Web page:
Pandemic planners and disease ecologists have understood the risks posed by novel pathogens for a long time, especially in light of the expansion of global trade and travel since the end of the Cold War.  Global health specialists like Peter Daszak and his group EcoHealth Alliance have sought to implement policies to protect bat habitats and other wildlife from encroachment by humans to reduce the potential for disease spillover.  Monitoring stations were established in tropical rainforests to examine how novel viruses might infect hunters, loggers or other groups that regularly venture into these areas for subsistence.  One innovative set of policies that unintentionally reduced pandemic risks was attached to the 2010 Dodd-Frank bill.  Known as the Cardin-Lugar Act, it sought to curb global political corruption by increasing transparency and accountability for multi-national corporations engaged in natural resource extraction.

But autocratic governments with kleptocratic tendencies regularly find ways to distort and undermine environmental regulations.  Even remote, “natural” geographic space is still political space, meaning it exists inside the marked boundaries of an established nation-state and is vulnerable to the reach of greedy political operatives seeking to monetize natural resources. There is a lot of money to be made, for instance, in the global illicit wildlife trade—somewhere between seven and twenty-three billion dollars per year at last count.  So conservation efforts are often undermined by poaching.  In some cases poachers operate independently, but in kleptocratic states there is often some level of cooperation with corrupt officials who tolerate illicit activity in exchange for a percentage of the payoff.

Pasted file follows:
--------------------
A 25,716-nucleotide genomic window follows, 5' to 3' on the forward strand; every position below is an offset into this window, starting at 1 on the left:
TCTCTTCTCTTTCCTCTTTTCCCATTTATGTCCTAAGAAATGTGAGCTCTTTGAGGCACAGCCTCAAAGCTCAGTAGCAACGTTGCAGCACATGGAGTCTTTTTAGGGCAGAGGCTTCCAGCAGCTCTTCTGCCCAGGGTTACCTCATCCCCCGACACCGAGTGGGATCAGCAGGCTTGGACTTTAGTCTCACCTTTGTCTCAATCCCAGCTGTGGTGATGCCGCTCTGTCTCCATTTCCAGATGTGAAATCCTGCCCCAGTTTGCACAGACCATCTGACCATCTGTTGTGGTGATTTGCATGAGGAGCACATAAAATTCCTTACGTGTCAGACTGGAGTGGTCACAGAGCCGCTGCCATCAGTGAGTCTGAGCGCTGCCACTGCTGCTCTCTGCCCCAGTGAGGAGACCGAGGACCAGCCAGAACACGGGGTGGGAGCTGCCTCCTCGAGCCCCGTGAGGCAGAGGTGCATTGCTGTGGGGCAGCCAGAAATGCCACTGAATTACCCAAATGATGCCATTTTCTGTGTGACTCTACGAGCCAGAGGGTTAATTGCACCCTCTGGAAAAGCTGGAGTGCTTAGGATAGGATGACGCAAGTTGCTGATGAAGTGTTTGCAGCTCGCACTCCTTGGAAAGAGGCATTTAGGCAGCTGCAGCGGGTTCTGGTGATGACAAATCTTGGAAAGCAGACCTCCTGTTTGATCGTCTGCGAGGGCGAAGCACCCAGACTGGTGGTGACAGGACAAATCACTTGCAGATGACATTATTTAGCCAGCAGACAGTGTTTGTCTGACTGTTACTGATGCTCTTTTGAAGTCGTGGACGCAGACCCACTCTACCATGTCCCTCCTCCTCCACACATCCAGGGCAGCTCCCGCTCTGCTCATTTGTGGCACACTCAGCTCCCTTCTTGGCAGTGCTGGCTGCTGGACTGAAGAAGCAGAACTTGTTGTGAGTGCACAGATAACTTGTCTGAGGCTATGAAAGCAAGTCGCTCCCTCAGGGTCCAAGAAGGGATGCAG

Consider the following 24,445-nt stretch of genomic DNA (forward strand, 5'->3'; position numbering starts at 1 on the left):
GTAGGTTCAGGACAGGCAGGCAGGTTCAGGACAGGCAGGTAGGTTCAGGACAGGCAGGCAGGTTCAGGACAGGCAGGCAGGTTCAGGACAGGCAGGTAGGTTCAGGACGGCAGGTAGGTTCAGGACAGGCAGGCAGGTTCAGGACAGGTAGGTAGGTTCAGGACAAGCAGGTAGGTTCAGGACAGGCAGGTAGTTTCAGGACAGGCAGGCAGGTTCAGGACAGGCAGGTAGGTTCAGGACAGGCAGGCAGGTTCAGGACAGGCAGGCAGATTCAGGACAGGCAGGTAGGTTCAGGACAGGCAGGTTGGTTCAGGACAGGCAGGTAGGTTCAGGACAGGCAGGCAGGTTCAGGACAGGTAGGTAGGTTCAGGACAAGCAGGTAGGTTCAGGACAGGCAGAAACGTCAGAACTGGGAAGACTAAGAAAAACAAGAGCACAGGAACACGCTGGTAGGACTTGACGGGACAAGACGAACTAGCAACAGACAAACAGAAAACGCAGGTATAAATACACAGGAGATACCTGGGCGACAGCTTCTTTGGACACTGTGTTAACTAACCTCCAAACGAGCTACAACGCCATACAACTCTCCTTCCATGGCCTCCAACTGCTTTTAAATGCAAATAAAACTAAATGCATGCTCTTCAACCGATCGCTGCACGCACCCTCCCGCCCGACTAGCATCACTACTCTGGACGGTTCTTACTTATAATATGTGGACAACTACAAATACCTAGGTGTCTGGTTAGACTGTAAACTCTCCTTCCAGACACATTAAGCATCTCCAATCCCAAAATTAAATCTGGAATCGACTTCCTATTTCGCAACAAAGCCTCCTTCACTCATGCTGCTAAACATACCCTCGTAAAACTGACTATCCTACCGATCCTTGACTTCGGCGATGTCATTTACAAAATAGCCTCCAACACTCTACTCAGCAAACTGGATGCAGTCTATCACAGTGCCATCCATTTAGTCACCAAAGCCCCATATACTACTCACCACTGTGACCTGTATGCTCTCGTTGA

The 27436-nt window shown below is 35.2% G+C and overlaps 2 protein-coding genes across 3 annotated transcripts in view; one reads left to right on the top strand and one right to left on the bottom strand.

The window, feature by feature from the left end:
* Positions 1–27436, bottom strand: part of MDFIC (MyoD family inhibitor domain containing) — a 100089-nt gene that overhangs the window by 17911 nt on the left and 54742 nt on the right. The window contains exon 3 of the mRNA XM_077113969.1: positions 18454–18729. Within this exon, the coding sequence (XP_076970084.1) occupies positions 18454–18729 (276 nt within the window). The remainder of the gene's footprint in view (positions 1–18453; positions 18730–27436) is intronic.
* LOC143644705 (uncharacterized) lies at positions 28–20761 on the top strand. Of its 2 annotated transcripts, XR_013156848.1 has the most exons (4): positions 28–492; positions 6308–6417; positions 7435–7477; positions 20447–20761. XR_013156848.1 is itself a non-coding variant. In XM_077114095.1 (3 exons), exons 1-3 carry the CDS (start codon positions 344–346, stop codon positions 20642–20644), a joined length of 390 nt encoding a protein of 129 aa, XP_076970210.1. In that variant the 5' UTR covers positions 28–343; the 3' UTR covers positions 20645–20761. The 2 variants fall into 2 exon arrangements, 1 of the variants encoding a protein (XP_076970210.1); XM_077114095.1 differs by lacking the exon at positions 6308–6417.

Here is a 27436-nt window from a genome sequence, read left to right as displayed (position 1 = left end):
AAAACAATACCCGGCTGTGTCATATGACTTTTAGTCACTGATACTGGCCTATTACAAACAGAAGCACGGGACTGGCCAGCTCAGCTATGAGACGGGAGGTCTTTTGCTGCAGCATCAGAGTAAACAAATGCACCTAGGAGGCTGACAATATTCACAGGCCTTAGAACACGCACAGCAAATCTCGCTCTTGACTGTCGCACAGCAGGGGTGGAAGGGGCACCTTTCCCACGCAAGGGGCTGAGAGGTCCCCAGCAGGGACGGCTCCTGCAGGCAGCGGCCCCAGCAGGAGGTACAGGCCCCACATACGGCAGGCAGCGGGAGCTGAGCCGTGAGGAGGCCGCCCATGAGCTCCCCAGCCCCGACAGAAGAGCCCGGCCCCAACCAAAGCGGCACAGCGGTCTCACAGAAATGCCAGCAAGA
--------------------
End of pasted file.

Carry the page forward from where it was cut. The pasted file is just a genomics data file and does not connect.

Logging road in Papua New Guinea. Image © Global Witness.

Some bats habitually roost or forage in valuable old growth timber, which means bat colonies are displaced or forced into greater contact with humans when illegal loggers clear cut remote tracts of forest.  At last count, the global trade in illegally harvested timber was generating over fifty billion dollars per year, with most of the illicit wood flowing into China from countries like Brazil and Indonesia.  Political corruption fuels all sides of this trade, and the rapid environmental destruction that accompanies clear cutting has already played a role in facilitating outbreaks of bat borne viruses like Ebola in west Africa and Nipah in Indonesia.     

The Trump administration has not yet descended to the depths of corruption and mismanagement characteristic of more established autocratic states, though not for lack of trying.  One of the first legislative actions the administration undertook, for instance, was the repeal of the Cardin-Lugar act, which made it easier for multi-national corporations to bribe corrupt officials and extract natural resources in poor countries.  But a completely corrupt government takes time to build:  respectable front men must be installed and gradually disempowered while the actual machinery of looting is   consolidated behind the scenes.  But if the financial crisis predicted by Frank Portnoy coincides with the famine anticipated by Vinay Gupta later this year, the remaining guardrails of US democracy may very well vanish around the time of the November presidential elections, pushing us into the world of Sarah Kenzidor’s dark predictions.  If the Trump administration were to succeed in transforming itself into a dynastic kleptocracy, the result will be a rapid acceleration of global environmental destruction, with policy initiatives configured to enrich a small confederacy of kleptocrats and nothing more.   At that point it becomes very likely that one or more additional pandemic pathogens will emerge from this institutional and environmental rubble, propelling us farther away from the rational technocratic world of social modernism, and into the chaotic uncertainties of the Anthropocene.